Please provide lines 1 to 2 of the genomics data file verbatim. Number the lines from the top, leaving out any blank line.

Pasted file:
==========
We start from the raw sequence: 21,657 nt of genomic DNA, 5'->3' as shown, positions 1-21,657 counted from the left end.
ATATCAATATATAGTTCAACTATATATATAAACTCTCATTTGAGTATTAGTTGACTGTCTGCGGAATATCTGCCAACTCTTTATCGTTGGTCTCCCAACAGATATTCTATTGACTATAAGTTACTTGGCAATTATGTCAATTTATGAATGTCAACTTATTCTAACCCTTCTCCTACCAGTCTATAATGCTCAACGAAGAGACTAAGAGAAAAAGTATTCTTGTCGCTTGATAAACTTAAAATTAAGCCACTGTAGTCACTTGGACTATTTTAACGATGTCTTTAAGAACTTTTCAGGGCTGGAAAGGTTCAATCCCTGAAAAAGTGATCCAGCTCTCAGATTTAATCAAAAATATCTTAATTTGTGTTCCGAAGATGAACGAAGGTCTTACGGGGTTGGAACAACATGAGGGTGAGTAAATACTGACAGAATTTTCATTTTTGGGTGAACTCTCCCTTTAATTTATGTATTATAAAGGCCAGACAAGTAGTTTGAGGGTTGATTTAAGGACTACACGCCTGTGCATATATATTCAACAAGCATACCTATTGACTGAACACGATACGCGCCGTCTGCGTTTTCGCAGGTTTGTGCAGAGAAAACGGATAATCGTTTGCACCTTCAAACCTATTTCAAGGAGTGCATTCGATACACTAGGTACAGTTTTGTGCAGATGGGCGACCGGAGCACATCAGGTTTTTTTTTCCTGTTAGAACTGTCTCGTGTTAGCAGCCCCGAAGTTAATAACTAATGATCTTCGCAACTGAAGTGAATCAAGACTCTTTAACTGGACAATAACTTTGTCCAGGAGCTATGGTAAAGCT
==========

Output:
We start from the raw sequence: 21,657 nt of genomic DNA, 5'->3' as shown, positions 1-21,657 counted from the left end.
ATATCAATATATAGTTCAACTATATATATAAACTCTCATTTGAGTATTAGTTGACTGTCTGCGGAATATCTGCCAACTCTTTATCGTTGGTCTCCCAACAGATATTCTATTGACTATAAGTTACTTGGCAATTATGTCAATTTATGAATGTCAACTTATTCTAACCCTTCTCCTACCAGTCTATAATGCTCAACGAAGAGACTAAGAGAAAAAGTATTCTTGTCGCTTGATAAACTTAAAATTAAGCCACTGTAGTCACTTGGACTATTTTAACGATGTCTTTAAGAACTTTTCAGGGCTGGAAAGGTTCAATCCCTGAAAAAGTGATCCAGCTCTCAGATTTAATCAAAAATATCTTAATTTGTGTTCCGAAGATGAACGAAGGTCTTACGGGGTTGGAACAACATGAGGGTGAGTAAATACTGACAGAATTTTCATTTTTGGGTGAACTCTCCCTTTAATTTATGTATTATAAAGGCCAGACAAGTAGTTTGAGGGTTGATTTAAGGACTACACGCCTGTGCATATATATTCAACAAGCATACCTATTGACTGAACACGATACGCGCCGTCTGCGTTTTCGCAGGTTTGTGCAGAGAAAACGGATAATCGTTTGCACCTTCAAACCTATTTCAAGGAGTGCATTCGATACACTAGGTACAGTTTTGTGCAGATGGGCGACCGGAGCACATCAGGTTTTTTTTTCCTGTTAGAACTGTCTCGTGTTAGCAGCCCCGAAGTTAATAACTAATGATCTTCGCAACTGAAGTGAATCAAGACTCTTTAACTGGACAATAACTTTGTCCAGGAGCTATGGTAAAGCT